difficulty in obtaining representation by counsel or otherwise conferring with
counsel, does not constitute a reasonable excuse in the nature of a disability,
or otherwise. See Plate v State of New York, 92 Misc 2d 1033,
1037-1039 (Ct Cl 1978). There must be some showing that the circumstances of
his incarceration prevented claimant from taking effective steps to perfect his
claim, or contact an attorney. Bommarito v State of New York, 35 AD2d
458, 459 (4th Dept 1971). Claimant has made no such showing, thus this factor
weighs against him.
Similarly, his claim of lack of knowledge of the law and an inability to retain
counsel do not constitute acceptable excuses. Innis v State of New York,
92 AD2d 606 (2d Dept 1983), affd 60 NY2d 654 (1983); Musto v State of
New York, 156 AD2d 962 (4th Dept 1989).
The absence of an excuse, however, is but one of the factors to be considered,
and does not necessarily preclude relief. Bay Terrace Coop. Section IV, Inc.
v New York State Employees' Retirement System Policemen's & Firemen's
Retirement System, supra.
The closely related factors of notice, opportunity to investigate and prejudice
to the State, considered together, weigh against granting Claimant's motion as
well. In the attachments to his proposed Claim, Claimant includes a copy of an
"addendum", dated May 17, 2004, to a facility complaint he had apparently
originally filed on or about March 9, 2004. The addendum indicates that officers
threw the blood stained band-aid away, but does not indicate he was denied
medical treatment. The original grievance he filed two months earlier is not
attached to his proposed claim. A copy of the original grievance is, however,
included as part of the Defendant's submission, and appears to have been
addressed and resolved by confirming that regular health inspections occur, in a
Superintendent's decision dated March 30, 2004. [Affirmation in Opposition,
Exhibit 2]. Claimant did not appeal the Superintendent's decision. In any
event, it is over a year since the alleged incident, and Claimant apparently
never reported the incident completely. The State's ability to investigate is
impeded to its prejudice. Quilliam v State of New York, 282 AD2d 590 (2d
Dept 2001) (8 month delay); Edens v State of New York, 259 AD2d
729 (2d Dept 1999) (Two years and two and one-half months from date of
accrual); Matter of Gallagher v State of New York, 236 AD2d 400 (2d
Dept 1997) (State did not receive actual notice of claim until 9 months
after accident). Accordingly, these factors weigh against granting the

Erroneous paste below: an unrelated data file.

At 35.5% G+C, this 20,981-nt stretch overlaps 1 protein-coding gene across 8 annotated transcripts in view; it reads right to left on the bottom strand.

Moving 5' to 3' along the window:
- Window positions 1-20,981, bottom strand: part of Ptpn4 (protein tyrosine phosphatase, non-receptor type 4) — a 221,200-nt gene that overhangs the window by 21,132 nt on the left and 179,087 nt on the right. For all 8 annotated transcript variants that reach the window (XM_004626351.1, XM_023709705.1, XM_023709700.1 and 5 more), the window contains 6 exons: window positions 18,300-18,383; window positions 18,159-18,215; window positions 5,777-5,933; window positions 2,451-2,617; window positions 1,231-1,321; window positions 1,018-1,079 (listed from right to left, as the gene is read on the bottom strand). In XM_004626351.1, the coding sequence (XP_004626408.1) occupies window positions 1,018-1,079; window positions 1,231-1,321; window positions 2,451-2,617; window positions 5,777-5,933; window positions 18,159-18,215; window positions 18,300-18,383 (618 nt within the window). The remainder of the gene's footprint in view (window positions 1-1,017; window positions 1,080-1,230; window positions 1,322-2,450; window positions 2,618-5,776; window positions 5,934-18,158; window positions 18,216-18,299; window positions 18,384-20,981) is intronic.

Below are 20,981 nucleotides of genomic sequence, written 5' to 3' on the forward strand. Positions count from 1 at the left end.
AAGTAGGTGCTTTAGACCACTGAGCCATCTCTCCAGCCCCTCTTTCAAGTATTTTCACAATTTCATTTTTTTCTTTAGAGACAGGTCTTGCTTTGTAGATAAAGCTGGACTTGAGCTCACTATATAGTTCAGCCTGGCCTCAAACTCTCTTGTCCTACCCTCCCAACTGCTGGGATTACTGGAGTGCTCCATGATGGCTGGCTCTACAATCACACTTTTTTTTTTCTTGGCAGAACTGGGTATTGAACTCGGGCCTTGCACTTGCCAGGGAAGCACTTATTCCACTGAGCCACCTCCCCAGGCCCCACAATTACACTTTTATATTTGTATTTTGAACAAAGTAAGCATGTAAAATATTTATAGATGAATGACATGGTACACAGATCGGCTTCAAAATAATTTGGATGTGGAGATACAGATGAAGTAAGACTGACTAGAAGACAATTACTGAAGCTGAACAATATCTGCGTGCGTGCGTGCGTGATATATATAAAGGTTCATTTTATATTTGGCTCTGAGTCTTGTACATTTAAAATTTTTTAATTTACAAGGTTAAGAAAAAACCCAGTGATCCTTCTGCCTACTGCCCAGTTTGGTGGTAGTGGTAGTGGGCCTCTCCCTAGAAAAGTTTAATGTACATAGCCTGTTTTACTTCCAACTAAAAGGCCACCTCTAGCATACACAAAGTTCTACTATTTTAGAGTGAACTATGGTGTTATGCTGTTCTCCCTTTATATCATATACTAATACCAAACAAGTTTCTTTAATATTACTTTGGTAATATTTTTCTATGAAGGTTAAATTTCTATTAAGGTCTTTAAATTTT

As noted, Claimant need not establish his claim prima facie, but rather
show the appearance of merit. Jackson v State of New York, supra.
If the allegations in the claim are accepted as true for the purposes of the
motion, Claimant has not made the requisite showing of merit in order to permit
late filing of his claim.
To establish negligence the following elements must exist: (1) that defendant
owed the claimant a duty of care; (2) that defendant failed to exercise proper
care in the performance of that duty; (3) that the breach of the duty was a
proximate cause of plaintiff's injury; and (4) that such injury was foreseeable
under the circumstances by a person of ordinary prudence.
It could be argued that Claimant has at least established that a duty was owed
to assure that those serving food in the prison mess hall - ostensibly under the
control of DOCS personnel - should perform their functions in compliance with
health regulations. Certainly, the image of drinking a cup of milk and finding a
blood stained band-aid within is a repugnant one. It could also be argued that
when faced with a potential for contact with blood of an undetermined origin
DOCS personnel should preserve the source of blood for testing for
contamination. Nonetheless, Claimant has not shown any injury - beyond vague
allegations of weight loss and sleeplessness - to even determine whether any
breach of duty owed to him could be a proximate cause of such injury. As stated
by the Assistant Attorney General, Claimant has not shown that any "tangible
injury . . . [resulted from] the alleged negligence, only a perceived harm.
Claimant has failed to provide a factual or medically documented basis for his
fear of contracting a terminal disease." [Affirmation in Opposition to Motion to
File Late Claim, ¶ 7]. See also McMoore v State of New York,
UID #2000-028-0007, Claim No. 90481 (October 2, 2000, Sise, J.).
Accordingly, and after balancing all the factors set forth at Court of Claims
Act §10(6), including the lack of any appearance of merit to the
allegations asserted in the proposed Claim, Claimant's Motion No. M-69809 for
permission to serve and file a late claim is in all respects denied.